11:15hrs Tuesday 9 October 2007
Sir Charles Gairdner Hospital, Nedlands
All media welcome
Nobel Laureate Professor Barry Marshall will announce details of a new study at Sir Charles Gairdner Hospital on Tuesday 9 October.
He will also call for volunteers to take part in the study which aims to determine if people develop immunity to a common stomach infection called Helicobacter pylori or H. pylori or if they are always open to re-infection.
Prof Marshall and colleagues believe genetically modified H. pylori could form the basis of a new super-vaccine against viruses such as influenza, bird flu and possibly even HIV and malaria if they can prove people do not develop immunity against the bacterium.
Prof Marshall was awarded the Nobel Prize in Medicine in 2005 after demonstrating that H. pylori rather than stress or spicy food caused most stomach ulcers.
Approximately one in four people carries H. pylori. If you were born outside Australia, or if you know someone who had H.pylori, you could be a silent carrier. Most carriers contract the bacterium in childhood and the vast majority suffer no ill effects during their lives. The infection can usually be treated with conventional antibiotics.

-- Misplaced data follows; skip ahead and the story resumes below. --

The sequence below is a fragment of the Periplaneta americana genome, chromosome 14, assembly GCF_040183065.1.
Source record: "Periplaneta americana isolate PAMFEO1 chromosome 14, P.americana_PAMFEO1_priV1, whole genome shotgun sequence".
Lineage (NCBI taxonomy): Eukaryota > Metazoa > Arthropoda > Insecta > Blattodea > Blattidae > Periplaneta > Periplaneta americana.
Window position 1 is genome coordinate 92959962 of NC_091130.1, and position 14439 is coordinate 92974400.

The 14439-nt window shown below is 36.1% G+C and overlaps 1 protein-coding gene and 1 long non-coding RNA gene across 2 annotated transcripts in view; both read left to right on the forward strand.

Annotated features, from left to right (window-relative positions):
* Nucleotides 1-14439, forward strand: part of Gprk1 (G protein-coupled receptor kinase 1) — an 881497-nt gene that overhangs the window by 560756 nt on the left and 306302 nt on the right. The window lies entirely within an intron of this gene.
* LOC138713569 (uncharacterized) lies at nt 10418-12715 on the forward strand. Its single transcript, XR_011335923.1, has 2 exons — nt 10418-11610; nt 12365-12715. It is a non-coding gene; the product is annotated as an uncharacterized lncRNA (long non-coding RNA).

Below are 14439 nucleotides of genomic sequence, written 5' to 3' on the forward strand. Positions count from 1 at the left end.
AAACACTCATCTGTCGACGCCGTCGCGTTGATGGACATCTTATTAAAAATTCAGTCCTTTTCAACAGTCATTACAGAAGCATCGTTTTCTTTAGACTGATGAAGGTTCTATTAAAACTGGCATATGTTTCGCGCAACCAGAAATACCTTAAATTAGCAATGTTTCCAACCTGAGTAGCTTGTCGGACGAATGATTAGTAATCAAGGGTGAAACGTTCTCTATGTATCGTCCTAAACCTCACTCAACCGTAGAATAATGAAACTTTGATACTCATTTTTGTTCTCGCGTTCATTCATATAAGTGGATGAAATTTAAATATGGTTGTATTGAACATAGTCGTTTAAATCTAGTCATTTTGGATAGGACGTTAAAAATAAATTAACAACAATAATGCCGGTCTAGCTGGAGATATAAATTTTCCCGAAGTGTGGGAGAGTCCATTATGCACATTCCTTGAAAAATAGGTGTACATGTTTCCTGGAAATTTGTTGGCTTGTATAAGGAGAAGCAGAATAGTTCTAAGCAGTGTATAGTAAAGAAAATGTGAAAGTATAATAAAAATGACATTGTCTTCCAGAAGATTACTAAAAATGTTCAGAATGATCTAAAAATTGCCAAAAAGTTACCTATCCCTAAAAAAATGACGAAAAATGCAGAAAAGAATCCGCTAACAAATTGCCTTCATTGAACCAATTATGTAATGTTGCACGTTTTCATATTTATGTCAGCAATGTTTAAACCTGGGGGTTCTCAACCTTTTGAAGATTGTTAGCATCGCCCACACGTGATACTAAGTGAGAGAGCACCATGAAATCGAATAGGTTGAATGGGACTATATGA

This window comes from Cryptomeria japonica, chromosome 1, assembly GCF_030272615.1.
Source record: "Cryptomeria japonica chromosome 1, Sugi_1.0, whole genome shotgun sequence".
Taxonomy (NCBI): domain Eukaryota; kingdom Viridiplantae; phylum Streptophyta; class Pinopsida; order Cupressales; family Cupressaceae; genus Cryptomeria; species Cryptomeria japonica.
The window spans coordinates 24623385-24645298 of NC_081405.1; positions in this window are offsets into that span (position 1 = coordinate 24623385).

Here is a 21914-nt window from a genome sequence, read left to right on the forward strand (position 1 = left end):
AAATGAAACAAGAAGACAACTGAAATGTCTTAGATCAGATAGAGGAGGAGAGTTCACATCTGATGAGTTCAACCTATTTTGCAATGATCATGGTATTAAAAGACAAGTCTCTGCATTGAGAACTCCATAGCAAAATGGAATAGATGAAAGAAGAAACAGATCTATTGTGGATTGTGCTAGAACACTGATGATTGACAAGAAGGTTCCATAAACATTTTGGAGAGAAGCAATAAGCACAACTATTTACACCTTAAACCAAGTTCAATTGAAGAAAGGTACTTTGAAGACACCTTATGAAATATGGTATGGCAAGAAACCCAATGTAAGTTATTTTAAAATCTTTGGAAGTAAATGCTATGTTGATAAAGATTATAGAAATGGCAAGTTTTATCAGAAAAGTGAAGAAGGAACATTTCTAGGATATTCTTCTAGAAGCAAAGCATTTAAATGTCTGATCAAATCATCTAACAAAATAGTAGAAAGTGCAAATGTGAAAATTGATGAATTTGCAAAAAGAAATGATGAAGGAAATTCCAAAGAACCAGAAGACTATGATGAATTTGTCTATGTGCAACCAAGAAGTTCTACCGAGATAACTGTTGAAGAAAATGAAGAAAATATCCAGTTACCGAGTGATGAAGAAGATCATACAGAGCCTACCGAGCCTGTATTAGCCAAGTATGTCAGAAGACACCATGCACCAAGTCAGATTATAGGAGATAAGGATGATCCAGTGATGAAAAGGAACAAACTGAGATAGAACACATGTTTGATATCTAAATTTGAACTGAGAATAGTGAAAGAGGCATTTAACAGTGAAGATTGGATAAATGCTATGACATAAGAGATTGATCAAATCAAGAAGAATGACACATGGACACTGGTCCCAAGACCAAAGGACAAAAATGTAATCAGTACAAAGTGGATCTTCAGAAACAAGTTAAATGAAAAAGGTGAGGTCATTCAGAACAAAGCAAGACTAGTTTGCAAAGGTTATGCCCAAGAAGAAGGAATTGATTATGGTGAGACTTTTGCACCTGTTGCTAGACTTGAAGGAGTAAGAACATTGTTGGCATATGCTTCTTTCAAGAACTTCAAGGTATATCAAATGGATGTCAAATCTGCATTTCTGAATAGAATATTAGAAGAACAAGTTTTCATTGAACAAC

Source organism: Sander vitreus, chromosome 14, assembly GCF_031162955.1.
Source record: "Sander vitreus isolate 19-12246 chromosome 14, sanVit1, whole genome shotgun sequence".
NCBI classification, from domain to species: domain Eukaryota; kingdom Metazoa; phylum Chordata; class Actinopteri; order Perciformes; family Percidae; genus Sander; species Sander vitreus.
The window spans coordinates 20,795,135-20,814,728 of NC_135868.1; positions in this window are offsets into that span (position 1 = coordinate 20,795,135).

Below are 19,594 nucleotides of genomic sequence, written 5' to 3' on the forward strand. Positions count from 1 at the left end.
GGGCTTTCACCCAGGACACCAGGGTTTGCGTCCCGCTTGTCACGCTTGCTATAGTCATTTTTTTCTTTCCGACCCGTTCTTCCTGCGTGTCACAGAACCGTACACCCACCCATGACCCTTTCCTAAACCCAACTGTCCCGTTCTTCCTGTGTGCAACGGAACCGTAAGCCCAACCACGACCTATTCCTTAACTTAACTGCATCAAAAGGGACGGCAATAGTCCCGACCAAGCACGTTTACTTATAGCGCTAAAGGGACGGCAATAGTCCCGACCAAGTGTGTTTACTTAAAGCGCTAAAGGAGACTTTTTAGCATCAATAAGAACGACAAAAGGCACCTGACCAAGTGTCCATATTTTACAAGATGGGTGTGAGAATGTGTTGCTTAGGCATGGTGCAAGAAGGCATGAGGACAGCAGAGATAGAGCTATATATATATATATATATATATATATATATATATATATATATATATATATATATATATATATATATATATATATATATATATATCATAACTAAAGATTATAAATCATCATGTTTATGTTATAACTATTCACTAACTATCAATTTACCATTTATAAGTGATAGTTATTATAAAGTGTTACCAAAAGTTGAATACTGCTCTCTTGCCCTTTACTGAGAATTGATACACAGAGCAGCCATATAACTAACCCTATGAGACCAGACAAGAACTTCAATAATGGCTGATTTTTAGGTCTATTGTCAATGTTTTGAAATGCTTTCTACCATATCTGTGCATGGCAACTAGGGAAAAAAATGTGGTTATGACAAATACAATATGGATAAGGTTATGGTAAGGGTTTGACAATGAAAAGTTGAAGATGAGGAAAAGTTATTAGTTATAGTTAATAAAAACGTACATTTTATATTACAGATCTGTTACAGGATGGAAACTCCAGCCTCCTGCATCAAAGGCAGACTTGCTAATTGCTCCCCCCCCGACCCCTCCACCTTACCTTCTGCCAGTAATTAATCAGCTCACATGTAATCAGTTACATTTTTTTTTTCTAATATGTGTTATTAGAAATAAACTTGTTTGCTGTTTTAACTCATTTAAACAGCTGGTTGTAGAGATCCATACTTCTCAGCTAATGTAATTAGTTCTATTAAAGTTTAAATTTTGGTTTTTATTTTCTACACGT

In some cases H. pylori can trigger stomach ulcers. In 2005, Prof Marshall and Dr Robin Warren were awarded the Nobel Prize for Medicine when they proved that the bacterium rather than stress or spicy food caused most stomach ulcers.
Prof Marshall will be available to answer questions about the new study from 11.15hrs on Tuesday 9 October at Sir Charles Gairdner Hospital.
There will also be an opportunity to film Prof Marshall and colleagues working in a laboratory setting from 12.00hrs.Please confirm attendance in advance with Ray Dunne, Public Relations Manager at Sir Charles Gairdner Hospital on tel. 9346 2404 or email email@example.com
Ray Dunne (Sir Charles Gairdner Hospital) 61 8 9346 2404